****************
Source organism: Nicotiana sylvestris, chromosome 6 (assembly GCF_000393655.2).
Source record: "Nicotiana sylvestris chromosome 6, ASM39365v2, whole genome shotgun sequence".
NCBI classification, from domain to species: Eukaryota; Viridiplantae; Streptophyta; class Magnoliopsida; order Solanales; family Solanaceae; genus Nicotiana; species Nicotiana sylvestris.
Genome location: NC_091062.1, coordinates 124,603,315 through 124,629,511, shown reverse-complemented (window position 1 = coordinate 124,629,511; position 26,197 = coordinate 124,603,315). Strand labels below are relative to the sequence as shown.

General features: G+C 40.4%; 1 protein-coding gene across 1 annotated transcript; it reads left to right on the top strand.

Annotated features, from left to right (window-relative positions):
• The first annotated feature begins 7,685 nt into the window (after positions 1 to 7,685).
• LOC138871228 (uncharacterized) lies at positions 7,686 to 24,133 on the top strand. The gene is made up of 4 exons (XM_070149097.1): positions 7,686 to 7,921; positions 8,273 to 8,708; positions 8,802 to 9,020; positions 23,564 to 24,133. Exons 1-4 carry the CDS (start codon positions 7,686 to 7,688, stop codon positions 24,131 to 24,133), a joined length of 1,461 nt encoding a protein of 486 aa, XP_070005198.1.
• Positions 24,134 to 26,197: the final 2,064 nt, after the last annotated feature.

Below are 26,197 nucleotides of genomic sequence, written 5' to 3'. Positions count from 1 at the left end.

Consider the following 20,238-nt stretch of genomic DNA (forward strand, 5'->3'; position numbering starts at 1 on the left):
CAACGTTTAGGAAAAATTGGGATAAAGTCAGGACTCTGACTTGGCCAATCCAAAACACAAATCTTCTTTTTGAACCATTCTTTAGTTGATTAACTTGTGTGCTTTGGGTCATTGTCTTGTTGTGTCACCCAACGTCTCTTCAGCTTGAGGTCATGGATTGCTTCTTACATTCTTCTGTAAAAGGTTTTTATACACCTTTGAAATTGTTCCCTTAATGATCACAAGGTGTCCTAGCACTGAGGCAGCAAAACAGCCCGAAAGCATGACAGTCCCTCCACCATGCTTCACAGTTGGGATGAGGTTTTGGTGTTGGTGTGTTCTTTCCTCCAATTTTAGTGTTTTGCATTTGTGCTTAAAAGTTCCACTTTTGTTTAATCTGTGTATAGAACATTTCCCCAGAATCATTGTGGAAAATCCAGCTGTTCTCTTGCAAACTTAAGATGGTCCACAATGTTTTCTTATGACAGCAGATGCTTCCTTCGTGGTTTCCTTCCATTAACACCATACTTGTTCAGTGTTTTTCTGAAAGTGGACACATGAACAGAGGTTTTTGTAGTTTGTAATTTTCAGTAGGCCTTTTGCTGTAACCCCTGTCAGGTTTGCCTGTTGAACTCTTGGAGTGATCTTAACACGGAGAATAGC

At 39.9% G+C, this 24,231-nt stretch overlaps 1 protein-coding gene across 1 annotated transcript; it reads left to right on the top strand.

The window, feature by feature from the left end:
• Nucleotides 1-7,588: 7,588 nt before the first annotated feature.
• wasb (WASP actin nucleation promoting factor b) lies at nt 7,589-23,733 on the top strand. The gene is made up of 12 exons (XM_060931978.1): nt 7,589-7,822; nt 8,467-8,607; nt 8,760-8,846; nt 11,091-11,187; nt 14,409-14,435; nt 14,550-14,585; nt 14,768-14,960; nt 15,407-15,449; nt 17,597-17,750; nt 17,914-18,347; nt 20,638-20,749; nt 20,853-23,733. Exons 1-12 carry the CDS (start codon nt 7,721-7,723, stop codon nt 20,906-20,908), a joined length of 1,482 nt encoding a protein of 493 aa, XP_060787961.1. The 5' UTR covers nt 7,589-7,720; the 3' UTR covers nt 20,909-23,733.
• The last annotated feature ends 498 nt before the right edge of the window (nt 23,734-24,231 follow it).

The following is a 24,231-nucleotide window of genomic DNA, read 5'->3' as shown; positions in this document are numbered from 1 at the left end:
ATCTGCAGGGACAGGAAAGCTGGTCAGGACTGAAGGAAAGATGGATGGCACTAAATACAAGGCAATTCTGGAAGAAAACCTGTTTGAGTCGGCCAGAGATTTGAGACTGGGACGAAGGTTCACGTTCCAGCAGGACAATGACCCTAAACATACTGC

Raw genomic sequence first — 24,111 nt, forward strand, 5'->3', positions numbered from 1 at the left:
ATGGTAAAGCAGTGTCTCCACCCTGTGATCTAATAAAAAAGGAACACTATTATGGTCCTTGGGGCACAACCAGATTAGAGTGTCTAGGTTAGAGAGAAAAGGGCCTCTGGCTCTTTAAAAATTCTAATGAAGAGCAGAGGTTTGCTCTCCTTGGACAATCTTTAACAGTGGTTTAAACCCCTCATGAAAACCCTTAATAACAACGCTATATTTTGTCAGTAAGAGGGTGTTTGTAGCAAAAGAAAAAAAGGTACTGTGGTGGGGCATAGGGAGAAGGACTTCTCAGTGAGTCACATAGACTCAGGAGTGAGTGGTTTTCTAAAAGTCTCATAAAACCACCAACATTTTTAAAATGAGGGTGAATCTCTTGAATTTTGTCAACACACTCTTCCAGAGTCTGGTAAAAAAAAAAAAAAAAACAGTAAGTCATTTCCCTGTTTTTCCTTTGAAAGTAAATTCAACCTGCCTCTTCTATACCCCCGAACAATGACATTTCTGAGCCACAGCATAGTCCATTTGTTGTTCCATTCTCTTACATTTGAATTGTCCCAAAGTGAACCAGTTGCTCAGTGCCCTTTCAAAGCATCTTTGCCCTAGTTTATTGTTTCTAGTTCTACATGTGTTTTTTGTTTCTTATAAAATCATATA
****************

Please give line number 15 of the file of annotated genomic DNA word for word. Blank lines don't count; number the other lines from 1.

• Nucleotides 1-7,588: 7,588 nt before the first annotated feature.